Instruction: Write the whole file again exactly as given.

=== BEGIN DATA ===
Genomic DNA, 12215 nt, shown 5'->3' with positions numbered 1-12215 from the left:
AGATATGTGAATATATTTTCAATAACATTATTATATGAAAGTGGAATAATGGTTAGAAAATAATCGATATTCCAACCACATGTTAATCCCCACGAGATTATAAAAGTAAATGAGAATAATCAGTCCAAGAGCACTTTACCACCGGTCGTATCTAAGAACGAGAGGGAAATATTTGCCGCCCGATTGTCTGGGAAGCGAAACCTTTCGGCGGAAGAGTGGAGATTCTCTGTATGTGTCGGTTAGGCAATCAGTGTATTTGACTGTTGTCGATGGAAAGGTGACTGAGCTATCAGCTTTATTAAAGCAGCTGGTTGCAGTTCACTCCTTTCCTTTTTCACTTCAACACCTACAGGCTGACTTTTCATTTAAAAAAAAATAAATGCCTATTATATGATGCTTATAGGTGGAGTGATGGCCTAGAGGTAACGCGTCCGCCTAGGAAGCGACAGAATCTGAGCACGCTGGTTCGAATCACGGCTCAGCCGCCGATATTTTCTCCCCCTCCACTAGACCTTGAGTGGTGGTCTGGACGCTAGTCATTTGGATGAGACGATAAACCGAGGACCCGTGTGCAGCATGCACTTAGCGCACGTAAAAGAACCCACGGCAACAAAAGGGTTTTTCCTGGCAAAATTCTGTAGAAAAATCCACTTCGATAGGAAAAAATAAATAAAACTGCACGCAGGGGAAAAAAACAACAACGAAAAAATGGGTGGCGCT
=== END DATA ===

Genomic DNA, 12215 nt, shown 5'->3' with positions numbered 1-12215 from the left:
AGATATGTGAATATATTTTCAATAACATTATTATATGAAAGTGGAATAATGGTTAGAAAATAATCGATATTCCAACCACATGTTAATCCCCACGAGATTATAAAAGTAAATGAGAATAATCAGTCCAAGAGCACTTTACCACCGGTCGTATCTAAGAACGAGAGGGAAATATTTGCCGCCCGATTGTCTGGGAAGCGAAACCTTTCGGCGGAAGAGTGGAGATTCTCTGTATGTGTCGGTTAGGCAATCAGTGTATTTGACTGTTGTCGATGGAAAGGTGACTGAGCTATCAGCTTTATTAAAGCAGCTGGTTGCAGTTCACTCCTTTCCTTTTTCACTTCAACACCTACAGGCTGACTTTTCATTTAAAAAAAAATAAATGCCTATTATATGATGCTTATAGGTGGAGTGATGGCCTAGAGGTAACGCGTCCGCCTAGGAAGCGACAGAATCTGAGCACGCTGGTTCGAATCACGGCTCAGCCGCCGATATTTTCTCCCCCTCCACTAGACCTTGAGTGGTGGTCTGGACGCTAGTCATTTGGATGAGACGATAAACCGAGGACCCGTGTGCAGCATGCACTTAGCGCACGTAAAAGAACCCACGGCAACAAAAGGGTTTTTCCTGGCAAAATTCTGTAGAAAAATCCACTTCGATAGGAAAAAATAAATAAAACTGCACGCAGGGGAAAAAAACAACAACGAAAAAATGGGTGGCGCT